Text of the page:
Ray (2004), one of the films about inclusion

Jamie Foxx won an Oscar for this film. Ray is a biographical film that examines the life of Ray Charles, a singer, songwriter, and musician. Motivated by his mother and driven by his enormous musical talent, he rose from humble beginnings.

Ray Charles grew up on a plantation in Florida and lost his sight at the age of seven due to glaucoma. He soon realized he liked music. He rose through the ranks of the Seattle jazz scene, battling drug addiction and infidelity while traveling. Ray Charles redefined soul music and inspired a generation, always with the support of his wife (played by Kerry Washington).

The Peanut Butter Falcon (2019)

This movie was the highest-grossing independent film of 2019. It features standout performances by Shia LeBeouf and Zack Gottsagen. The film is a dramatic comedy about friendships, strength, and the pursuit of dreams.

The story follows the adventure of young Zak, who dreams of becoming a professional wrestler while attending the school run by his idol. He runs away from an assisted living facility and takes refuge in a small fishing boat.

Eventually, he strikes up a friendship with the boat’s owner, Tyler (played by Shia LeBeouf), as they make their way downriver.

Zak creates a wrestling character for himself: “the peanut butter falcon”. This is because the pair had been eating a lot of peanut butter, as it was the only affordable grocery item. Furthermore, actor Zack Gottsagen, who has Down syndrome, shines in his portrayal of the young man chasing his dreams.

The Fundamentals of Caring (2016)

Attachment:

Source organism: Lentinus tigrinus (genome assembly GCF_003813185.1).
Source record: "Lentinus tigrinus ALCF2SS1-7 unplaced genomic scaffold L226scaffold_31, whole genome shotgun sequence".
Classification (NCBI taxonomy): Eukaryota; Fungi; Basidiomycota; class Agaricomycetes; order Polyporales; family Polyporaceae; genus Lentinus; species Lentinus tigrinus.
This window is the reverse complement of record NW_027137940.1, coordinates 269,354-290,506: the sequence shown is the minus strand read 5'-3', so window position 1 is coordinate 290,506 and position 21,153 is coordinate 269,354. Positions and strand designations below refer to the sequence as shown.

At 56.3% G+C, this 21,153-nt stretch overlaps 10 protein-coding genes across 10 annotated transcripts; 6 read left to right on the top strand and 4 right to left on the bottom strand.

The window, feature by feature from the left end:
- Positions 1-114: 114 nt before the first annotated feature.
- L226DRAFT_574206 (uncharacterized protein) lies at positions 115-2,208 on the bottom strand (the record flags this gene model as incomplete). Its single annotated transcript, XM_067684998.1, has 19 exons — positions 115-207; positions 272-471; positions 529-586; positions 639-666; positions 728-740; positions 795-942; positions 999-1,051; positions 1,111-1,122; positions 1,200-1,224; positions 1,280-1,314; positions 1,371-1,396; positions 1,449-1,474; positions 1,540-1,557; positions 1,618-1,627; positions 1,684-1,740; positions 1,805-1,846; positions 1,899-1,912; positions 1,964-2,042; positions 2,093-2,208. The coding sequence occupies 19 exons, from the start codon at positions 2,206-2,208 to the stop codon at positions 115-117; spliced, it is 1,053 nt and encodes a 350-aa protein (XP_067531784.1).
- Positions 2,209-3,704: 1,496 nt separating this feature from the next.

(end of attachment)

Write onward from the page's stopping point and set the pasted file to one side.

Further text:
Adapted from a book of the same name by Jonathan Evison, this movie is a comedy-drama starring Paul Rudd, Craig Roberts, and Selena Gomez. Moreover, it premiered at the 2016 Sundance Film Festival.

It tells the story of Ben, a writer who becomes a personal caregiver after a personal tragedy. He gets a job caring for Trevor, a young boy (played by Craig Roberts) who has Duchenne muscular dystrophy.

Trevor shares his fascination with the peculiarities of American roads with Ben, who suggests taking a trip to visit all of these places. Trevor’s anxiety for adventure and perceived dangers mirror those of his overprotective mother. However, he overcomes them eventually.

Films about inclusion: A Quiet Place (2018)

This is a post-apocalyptic sci-fi horror film with performances by John Krasinski, Emily Blunt, and Millicent Simmonds.

The movie isn’t specifically about disability. However, it made the list because it features sign language as the main form of communication between the characters in the film.

The plot follows the Abbott family, who search for supplies and live in total silence as they try to survive in a ravaged world dominated by murderous blind aliens who track and kill using their acute hearing.

Regan portrays Millicent Simmonds, the Abbott family’s deaf daughter.

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People with disabilities don't need our compassion, they need inclusion. How can we achieve this? Read on and find out more.